Houria Bouteldja: Feminism after the Tariq Ramadan affair

What are the political effects of the Tariq Ramadan affair? Houria Bouteldja, spokesperson for the Parti des Indigènes de la République (PIR), responds to this question and the state of feminist affairs. Below is an excerpt of her piece.

“In France, since the 2000s, we have witnessed the emergence of new feminist dynamics that intend to challenge hegemonic feminism, which as you can imagine is white. ‘White’ in the sense that it mainly defends the interests of white women.

Following the veil affair, an Islamic feminism emerged that pushed against the idea of ​​a supposed incompatibility between Islam and feminism. Later, with the emergence of the de-colonial movement and political antiracism, there was intersectional feminism. A whole galaxy of non-white feminists claim Islamic feminism and Afro-feminism. I would like to point out that these movements, which are rather dynamic, represent only a minority of women from post-colonial immigration because, in fact, the more women are crushed by their condition, the less they campaign. This also applies to the de-colonial militancy of which I myself claim. We are only an active minority.

Here, I would like to analyze the reactions of these different feminist sectors to the imprisonment of Tariq Ramadan… It should be noted that non-white feminisms lie between two poles: white feminism, itself a stakeholder in what Sadri Khiari has theorized as the ‘white political field’ and the de-colonial pole that represents indigenous power and which assumes a political, theoretical and organizational break with the first. The hypothesis I will try to defend here is that most non-white feminisms are struggling to fulfill their promise of truly expressing gender oppression and race oppression, namely, defining a truly emancipatory strategic policy for indigenous women who have been damaged by power.

First, the white feminists.. I will content myself with quoting what Simone de Beauvoir declares in “The Second Sex” about white women: “Bourgeoises, they are in solidarity with the bourgeois and not the proletarian women; white men, and not black women.”
Indeed, in the “Expose your pig” campaign in France, while thousands of women are making their voices heard by denouncing the nature of the sexual violence that they undergo, a tribune published by Le Monde and signed by famous and bourgeois women, including actress Catherine Deneuve, defends the idea of “getting annoyed” by men. In doing so, they are positioning themselves in defense of the men of their community challenged by “Expose your pig.”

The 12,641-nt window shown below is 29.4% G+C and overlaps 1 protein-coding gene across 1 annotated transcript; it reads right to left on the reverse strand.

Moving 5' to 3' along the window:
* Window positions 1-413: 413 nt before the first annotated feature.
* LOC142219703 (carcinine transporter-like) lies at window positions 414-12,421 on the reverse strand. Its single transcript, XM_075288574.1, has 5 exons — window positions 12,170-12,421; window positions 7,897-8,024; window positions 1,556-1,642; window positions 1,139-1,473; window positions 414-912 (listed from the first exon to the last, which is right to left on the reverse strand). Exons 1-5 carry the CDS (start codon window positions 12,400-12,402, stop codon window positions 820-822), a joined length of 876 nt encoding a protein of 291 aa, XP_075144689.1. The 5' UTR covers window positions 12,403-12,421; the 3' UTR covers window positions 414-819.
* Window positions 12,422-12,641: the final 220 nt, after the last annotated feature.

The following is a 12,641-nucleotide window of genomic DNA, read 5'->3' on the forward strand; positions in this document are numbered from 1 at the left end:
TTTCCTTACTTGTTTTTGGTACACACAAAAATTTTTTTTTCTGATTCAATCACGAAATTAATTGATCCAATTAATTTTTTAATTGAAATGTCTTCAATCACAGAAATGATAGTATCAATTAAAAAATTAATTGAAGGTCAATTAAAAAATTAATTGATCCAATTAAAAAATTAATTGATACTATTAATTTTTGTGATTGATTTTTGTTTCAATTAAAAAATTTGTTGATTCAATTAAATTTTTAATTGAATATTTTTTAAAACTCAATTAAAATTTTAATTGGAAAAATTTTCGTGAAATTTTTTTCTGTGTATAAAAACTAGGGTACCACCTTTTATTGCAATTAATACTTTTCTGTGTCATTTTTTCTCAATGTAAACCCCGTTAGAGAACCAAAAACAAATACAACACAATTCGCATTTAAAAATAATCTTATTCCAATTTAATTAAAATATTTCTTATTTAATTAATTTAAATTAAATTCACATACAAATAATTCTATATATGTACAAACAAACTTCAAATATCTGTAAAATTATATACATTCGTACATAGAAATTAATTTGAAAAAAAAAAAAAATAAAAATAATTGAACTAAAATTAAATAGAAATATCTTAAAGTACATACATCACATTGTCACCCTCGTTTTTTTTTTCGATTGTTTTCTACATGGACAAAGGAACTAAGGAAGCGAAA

But how did hegemonic feminism react when Tariq Ramadan was incarcerated, knowing that other men were not worried?
I have the feeling that they understood, no doubt thanks to the progress of the de-colonial movement and non-white feminism, that they can no longer play with fire. Nevertheless, most of them did not denounce the excessive incarceration of Tariq Ramadan or at least campaign for others treated like him, which ultimately amounts to a tacit complicity with State racism. The only exception I know is the piece titled “Tariq Ramadan, for Impartial and Equal Justice”. Among the feminist signatories we can find Joan Scott and Christine Delphy.
Second, non-white feminists (Islamic and/or intersectional). The reactions were of two types: silence or the affirmation of unwavering support for the complainants. It should be noted that all these feminists claim to be intersectional, that is to say that they refuse the racist instrumentalization of sexism and, conversely, the sexist exploitation of racism. In other words, they seek a path that frees them from both State racism and the sexism of their community.
Facing the white pole and the non-white feminist pole, there is the de-colonial pole of which I myself claim. Our position has been that since the justice system is racist and sexist, we must first moderate the affair and understand it in a dialectical way. We know that complaints of rape are 80% true, that the overwhelming majority of women do not lie when they report one. The statistic is indisputable. But we also know that the impunity with regard to rape essentially benefits the men of power and that, on the contrary, the justice  system shows no clemency towards men of underprivileged classes, especially when they are Blacks or Arabs . We also know that racism and jail produce ultra-toxic masculinities and that these masculinities, which can also be called “non-hegemonic masculinities”, are harmful to both men and women around them because they generate all sorts of things, pathologies but also the violence that most often turns against women and children in the family.
In reality, confronted with this case, as de-colonials, we say the following: In a racist and sexist society, and taking into account 1 / the personality and the disturbing importance of Tariq Ramadan in the fight against Islamophobia and in favor of Palestine, 2 / the nature of its enemies: the French political establishment, 3 / the massive reality of sexual assault, it is non-negotiable to respect on the one hand the basic rules of speech of the complainants, alleged victims, and on the other hand, the word of the accused, presumed innocent. Thus, the Tariq Ramadan affair must not be the subject of any political or media manipulation. We added that it was wrong to say that the French justice system remained patriarchal when the accused was Black or Arab. It is indeed this way when the white patriarchal order is questioned, but with Tariq Ramadan, the power is instead strengthened. As Fanonian philosopher Norman Ajari rightly analyzed, the Mee Too campaign created the division between Whites while the campaign against Tariq Ramadan tendentially reintroduced unity among them.”
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